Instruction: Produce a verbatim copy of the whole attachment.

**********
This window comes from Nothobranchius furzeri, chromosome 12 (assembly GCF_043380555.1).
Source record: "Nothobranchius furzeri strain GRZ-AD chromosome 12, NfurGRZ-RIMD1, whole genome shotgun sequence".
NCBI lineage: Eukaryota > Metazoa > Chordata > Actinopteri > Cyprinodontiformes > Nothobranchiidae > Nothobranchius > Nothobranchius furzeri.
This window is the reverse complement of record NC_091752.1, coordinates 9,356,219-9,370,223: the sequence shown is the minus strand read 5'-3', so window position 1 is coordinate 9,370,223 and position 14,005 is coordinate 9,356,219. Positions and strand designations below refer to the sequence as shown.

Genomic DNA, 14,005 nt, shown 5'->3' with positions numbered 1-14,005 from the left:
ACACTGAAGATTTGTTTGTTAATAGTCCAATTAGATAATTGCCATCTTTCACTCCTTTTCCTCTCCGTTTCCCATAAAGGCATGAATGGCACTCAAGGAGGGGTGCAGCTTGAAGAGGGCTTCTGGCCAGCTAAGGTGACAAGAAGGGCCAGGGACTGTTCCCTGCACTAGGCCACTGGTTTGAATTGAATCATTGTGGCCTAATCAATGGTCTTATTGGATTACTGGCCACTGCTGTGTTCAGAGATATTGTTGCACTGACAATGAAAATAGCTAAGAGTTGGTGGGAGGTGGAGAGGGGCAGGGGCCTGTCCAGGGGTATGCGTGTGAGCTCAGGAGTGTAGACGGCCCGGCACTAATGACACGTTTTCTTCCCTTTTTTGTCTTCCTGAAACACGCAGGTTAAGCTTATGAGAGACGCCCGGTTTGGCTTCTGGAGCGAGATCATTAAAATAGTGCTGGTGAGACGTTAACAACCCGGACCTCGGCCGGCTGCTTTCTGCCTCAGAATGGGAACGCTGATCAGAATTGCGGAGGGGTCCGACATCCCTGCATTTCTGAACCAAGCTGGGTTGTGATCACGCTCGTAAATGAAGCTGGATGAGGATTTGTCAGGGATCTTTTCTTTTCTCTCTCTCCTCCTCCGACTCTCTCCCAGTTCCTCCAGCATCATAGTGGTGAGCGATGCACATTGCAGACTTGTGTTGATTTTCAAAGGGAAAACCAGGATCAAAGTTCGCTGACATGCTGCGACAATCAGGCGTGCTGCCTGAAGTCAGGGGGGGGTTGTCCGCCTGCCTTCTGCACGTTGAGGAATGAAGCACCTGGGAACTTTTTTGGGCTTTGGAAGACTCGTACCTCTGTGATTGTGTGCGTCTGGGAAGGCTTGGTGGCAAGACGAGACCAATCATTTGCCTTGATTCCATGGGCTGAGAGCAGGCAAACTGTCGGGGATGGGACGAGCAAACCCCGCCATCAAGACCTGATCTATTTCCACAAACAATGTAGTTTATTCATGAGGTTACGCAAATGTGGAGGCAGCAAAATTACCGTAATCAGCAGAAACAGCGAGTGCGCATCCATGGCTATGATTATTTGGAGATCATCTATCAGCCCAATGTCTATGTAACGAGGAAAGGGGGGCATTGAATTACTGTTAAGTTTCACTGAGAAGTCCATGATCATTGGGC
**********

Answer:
This window comes from Nothobranchius furzeri, chromosome 12 (assembly GCF_043380555.1).
Source record: "Nothobranchius furzeri strain GRZ-AD chromosome 12, NfurGRZ-RIMD1, whole genome shotgun sequence".
NCBI lineage: Eukaryota > Metazoa > Chordata > Actinopteri > Cyprinodontiformes > Nothobranchiidae > Nothobranchius > Nothobranchius furzeri.
This window is the reverse complement of record NC_091752.1, coordinates 9,356,219-9,370,223: the sequence shown is the minus strand read 5'-3', so window position 1 is coordinate 9,370,223 and position 14,005 is coordinate 9,356,219. Positions and strand designations below refer to the sequence as shown.

Genomic DNA, 14,005 nt, shown 5'->3' with positions numbered 1-14,005 from the left:
ACACTGAAGATTTGTTTGTTAATAGTCCAATTAGATAATTGCCATCTTTCACTCCTTTTCCTCTCCGTTTCCCATAAAGGCATGAATGGCACTCAAGGAGGGGTGCAGCTTGAAGAGGGCTTCTGGCCAGCTAAGGTGACAAGAAGGGCCAGGGACTGTTCCCTGCACTAGGCCACTGGTTTGAATTGAATCATTGTGGCCTAATCAATGGTCTTATTGGATTACTGGCCACTGCTGTGTTCAGAGATATTGTTGCACTGACAATGAAAATAGCTAAGAGTTGGTGGGAGGTGGAGAGGGGCAGGGGCCTGTCCAGGGGTATGCGTGTGAGCTCAGGAGTGTAGACGGCCCGGCACTAATGACACGTTTTCTTCCCTTTTTTGTCTTCCTGAAACACGCAGGTTAAGCTTATGAGAGACGCCCGGTTTGGCTTCTGGAGCGAGATCATTAAAATAGTGCTGGTGAGACGTTAACAACCCGGACCTCGGCCGGCTGCTTTCTGCCTCAGAATGGGAACGCTGATCAGAATTGCGGAGGGGTCCGACATCCCTGCATTTCTGAACCAAGCTGGGTTGTGATCACGCTCGTAAATGAAGCTGGATGAGGATTTGTCAGGGATCTTTTCTTTTCTCTCTCTCCTCCTCCGACTCTCTCCCAGTTCCTCCAGCATCATAGTGGTGAGCGATGCACATTGCAGACTTGTGTTGATTTTCAAAGGGAAAACCAGGATCAAAGTTCGCTGACATGCTGCGACAATCAGGCGTGCTGCCTGAAGTCAGGGGGGGGTTGTCCGCCTGCCTTCTGCACGTTGAGGAATGAAGCACCTGGGAACTTTTTTGGGCTTTGGAAGACTCGTACCTCTGTGATTGTGTGCGTCTGGGAAGGCTTGGTGGCAAGACGAGACCAATCATTTGCCTTGATTCCATGGGCTGAGAGCAGGCAAACTGTCGGGGATGGGACGAGCAAACCCCGCCATCAAGACCTGATCTATTTCCACAAACAATGTAGTTTATTCATGAGGTTACGCAAATGTGGAGGCAGCAAAATTACCGTAATCAGCAGAAACAGCGAGTGCGCATCCATGGCTATGATTATTTGGAGATCATCTATCAGCCCAATGTCTATGTAACGAGGAAAGGGGGGCATTGAATTACTGTTAAGTTTCACTGAGAAGTCCATGATCATTGGGC